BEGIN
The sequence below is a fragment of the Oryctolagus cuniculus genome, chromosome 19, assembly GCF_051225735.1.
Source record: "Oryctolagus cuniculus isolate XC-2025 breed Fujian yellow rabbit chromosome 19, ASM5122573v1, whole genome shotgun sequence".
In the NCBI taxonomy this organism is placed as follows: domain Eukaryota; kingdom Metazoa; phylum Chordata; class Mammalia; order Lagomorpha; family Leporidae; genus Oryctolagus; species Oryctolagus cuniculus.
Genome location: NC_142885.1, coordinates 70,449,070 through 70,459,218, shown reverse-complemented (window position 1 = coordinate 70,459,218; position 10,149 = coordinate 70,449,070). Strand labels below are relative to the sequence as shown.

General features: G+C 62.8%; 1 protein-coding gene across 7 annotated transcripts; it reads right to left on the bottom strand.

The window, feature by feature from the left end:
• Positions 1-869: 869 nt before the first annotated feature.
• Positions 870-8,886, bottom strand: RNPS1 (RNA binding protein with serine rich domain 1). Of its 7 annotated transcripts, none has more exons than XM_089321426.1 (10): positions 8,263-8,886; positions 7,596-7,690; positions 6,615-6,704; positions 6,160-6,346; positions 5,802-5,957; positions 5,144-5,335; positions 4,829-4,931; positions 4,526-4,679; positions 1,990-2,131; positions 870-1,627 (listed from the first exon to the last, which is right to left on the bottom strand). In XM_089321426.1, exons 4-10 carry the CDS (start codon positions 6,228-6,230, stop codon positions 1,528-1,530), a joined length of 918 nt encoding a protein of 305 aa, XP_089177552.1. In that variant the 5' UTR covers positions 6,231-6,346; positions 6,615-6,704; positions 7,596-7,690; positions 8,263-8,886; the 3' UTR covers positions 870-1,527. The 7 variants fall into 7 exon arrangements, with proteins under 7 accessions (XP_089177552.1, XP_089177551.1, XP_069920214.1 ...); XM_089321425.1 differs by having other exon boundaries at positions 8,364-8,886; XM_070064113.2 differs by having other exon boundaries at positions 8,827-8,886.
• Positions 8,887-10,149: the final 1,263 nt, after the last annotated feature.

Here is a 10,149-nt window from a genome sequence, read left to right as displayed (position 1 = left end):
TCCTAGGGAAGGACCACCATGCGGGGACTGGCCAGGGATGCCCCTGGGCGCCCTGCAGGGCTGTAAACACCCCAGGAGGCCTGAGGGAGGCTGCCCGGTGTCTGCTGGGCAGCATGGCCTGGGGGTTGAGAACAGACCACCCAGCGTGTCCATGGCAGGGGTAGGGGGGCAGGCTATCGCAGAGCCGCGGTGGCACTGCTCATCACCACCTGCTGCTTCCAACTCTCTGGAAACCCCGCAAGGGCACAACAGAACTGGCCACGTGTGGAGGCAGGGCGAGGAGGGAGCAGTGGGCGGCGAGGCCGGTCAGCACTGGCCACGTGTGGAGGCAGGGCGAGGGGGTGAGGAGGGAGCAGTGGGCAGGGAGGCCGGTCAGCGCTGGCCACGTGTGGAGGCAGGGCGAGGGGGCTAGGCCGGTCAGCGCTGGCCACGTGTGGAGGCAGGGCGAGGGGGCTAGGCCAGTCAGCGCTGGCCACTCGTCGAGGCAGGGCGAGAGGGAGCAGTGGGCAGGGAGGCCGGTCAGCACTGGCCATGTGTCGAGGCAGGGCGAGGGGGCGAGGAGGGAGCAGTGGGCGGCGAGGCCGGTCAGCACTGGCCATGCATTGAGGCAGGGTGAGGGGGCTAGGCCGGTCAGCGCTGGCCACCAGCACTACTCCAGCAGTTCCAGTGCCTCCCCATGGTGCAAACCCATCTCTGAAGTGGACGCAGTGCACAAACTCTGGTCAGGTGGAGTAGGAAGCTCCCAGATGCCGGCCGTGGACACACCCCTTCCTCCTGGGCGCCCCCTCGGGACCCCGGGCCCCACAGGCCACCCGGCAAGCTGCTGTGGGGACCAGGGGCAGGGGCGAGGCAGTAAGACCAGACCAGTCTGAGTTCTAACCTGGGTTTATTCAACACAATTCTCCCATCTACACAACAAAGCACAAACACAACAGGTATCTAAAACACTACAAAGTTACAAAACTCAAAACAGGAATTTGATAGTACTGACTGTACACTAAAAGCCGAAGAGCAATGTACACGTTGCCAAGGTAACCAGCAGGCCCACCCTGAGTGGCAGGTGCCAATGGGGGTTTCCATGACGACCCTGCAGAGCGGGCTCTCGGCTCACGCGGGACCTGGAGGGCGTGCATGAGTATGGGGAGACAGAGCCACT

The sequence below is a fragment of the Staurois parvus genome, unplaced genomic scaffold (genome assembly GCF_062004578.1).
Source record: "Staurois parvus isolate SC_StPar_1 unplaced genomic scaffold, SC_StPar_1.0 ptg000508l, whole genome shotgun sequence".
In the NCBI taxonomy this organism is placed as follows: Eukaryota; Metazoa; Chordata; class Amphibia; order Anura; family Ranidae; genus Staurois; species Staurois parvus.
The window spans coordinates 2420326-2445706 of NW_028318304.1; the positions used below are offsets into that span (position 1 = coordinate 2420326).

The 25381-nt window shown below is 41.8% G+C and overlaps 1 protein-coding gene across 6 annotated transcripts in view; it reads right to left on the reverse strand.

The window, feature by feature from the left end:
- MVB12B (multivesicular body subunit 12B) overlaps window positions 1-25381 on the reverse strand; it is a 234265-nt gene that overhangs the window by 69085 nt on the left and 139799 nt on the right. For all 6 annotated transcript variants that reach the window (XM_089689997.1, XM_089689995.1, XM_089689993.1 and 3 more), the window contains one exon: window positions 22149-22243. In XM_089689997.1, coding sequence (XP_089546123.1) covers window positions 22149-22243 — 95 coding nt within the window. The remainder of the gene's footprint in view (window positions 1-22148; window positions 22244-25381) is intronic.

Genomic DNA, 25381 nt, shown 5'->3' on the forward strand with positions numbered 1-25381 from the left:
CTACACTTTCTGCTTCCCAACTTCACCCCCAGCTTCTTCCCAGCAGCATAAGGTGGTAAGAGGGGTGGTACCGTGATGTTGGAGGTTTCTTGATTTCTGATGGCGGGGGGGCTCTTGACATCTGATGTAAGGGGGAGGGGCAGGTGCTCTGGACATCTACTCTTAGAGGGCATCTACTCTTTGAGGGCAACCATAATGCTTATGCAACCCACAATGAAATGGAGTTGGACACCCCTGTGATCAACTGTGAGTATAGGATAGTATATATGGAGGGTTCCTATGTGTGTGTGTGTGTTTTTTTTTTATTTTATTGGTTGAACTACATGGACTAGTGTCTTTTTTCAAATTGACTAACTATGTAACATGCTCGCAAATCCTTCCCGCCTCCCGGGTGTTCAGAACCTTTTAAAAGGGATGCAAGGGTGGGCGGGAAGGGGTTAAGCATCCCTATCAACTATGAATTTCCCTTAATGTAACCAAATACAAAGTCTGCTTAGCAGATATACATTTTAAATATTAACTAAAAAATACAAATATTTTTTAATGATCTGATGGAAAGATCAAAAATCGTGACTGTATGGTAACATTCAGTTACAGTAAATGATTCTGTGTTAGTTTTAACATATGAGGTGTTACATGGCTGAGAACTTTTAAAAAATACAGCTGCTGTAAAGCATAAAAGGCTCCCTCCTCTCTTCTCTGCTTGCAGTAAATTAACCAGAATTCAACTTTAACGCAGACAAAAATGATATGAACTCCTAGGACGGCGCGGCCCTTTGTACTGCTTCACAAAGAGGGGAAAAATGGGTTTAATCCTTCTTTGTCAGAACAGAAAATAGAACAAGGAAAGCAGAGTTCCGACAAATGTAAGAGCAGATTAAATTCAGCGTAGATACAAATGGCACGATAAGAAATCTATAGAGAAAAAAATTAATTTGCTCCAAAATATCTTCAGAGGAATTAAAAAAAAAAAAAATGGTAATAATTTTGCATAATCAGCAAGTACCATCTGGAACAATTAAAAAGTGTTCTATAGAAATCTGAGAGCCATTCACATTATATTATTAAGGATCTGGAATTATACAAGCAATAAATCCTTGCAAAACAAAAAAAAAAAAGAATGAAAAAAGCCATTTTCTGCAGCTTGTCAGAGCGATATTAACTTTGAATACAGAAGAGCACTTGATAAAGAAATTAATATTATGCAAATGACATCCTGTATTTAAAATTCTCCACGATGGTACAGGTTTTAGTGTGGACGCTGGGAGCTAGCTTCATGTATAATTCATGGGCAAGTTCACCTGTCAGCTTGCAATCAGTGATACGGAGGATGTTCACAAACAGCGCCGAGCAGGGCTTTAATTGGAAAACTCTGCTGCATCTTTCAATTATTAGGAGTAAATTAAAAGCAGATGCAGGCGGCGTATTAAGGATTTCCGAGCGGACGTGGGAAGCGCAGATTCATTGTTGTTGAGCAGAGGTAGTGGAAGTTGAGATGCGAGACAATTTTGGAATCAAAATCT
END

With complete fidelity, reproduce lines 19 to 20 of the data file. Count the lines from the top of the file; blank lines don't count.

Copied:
Genomic DNA, 25381 nt, shown 5'->3' on the forward strand with positions numbered 1-25381 from the left:
CTACACTTTCTGCTTCCCAACTTCACCCCCAGCTTCTTCCCAGCAGCATAAGGTGGTAAGAGGGGTGGTACCGTGATGTTGGAGGTTTCTTGATTTCTGATGGCGGGGGGGCTCTTGACATCTGATGTAAGGGGGAGGGGCAGGTGCTCTGGACATCTACTCTTAGAGGGCATCTACTCTTTGAGGGCAACCATAATGCTTATGCAACCCACAATGAAATGGAGTTGGACACCCCTGTGATCAACTGTGAGTATAGGATAGTATATATGGAGGGTTCCTATGTGTGTGTGTGTGTTTTTTTTTTATTTTATTGGTTGAACTACATGGACTAGTGTCTTTTTTCAAATTGACTAACTATGTAACATGCTCGCAAATCCTTCCCGCCTCCCGGGTGTTCAGAACCTTTTAAAAGGGATGCAAGGGTGGGCGGGAAGGGGTTAAGCATCCCTATCAACTATGAATTTCCCTTAATGTAACCAAATACAAAGTCTGCTTAGCAGATATACATTTTAAATATTAACTAAAAAATACAAATATTTTTTAATGATCTGATGGAAAGATCAAAAATCGTGACTGTATGGTAACATTCAGTTACAGTAAATGATTCTGTGTTAGTTTTAACATATGAGGTGTTACATGGCTGAGAACTTTTAAAAAATACAGCTGCTGTAAAGCATAAAAGGCTCCCTCCTCTCTTCTCTGCTTGCAGTAAATTAACCAGAATTCAACTTTAACGCAGACAAAAATGATATGAACTCCTAGGACGGCGCGGCCCTTTGTACTGCTTCACAAAGAGGGGAAAAATGGGTTTAATCCTTCTTTGTCAGAACAGAAAATAGAACAAGGAAAGCAGAGTTCCGACAAATGTAAGAGCAGATTAAATTCAGCGTAGATACAAATGGCACGATAAGAAATCTATAGAGAAAAAAATTAATTTGCTCCAAAATATCTTCAGAGGAATTAAAAAAAAAAAAAATGGTAATAATTTTGCATAATCAGCAAGTACCATCTGGAACAATTAAAAAGTGTTCTATAGAAATCTGAGAGCCATTCACATTATATTATTAAGGATCTGGAATTATACAAGCAATAAATCCTTGCAAAACAAAAAAAAAAAAGAATGAAAAAAGCCATTTTCTGCAGCTTGTCAGAGCGATATTAACTTTGAATACAGAAGAGCACTTGATAAAGAAATTAATATTATGCAAATGACATCCTGTATTTAAAATTCTCCACGATGGTACAGGTTTTAGTGTGGACGCTGGGAGCTAGCTTCATGTATAATTCATGGGCAAGTTCACCTGTCAGCTTGCAATCAGTGATACGGAGGATGTTCACAAACAGCGCCGAGCAGGGCTTTAATTGGAAAACTCTGCTGCATCTTTCAATTATTAGGAGTAAATTAAAAGCAGATGCAGGCGGCGTATTAAGGATTTCCGAGCGGACGTGGGAAGCGCAGATTCATTGTTGTTGAGCAGAGGTAGTGGAAGTTGAGATGCGAGACAATTTTGGAATCAAAATCT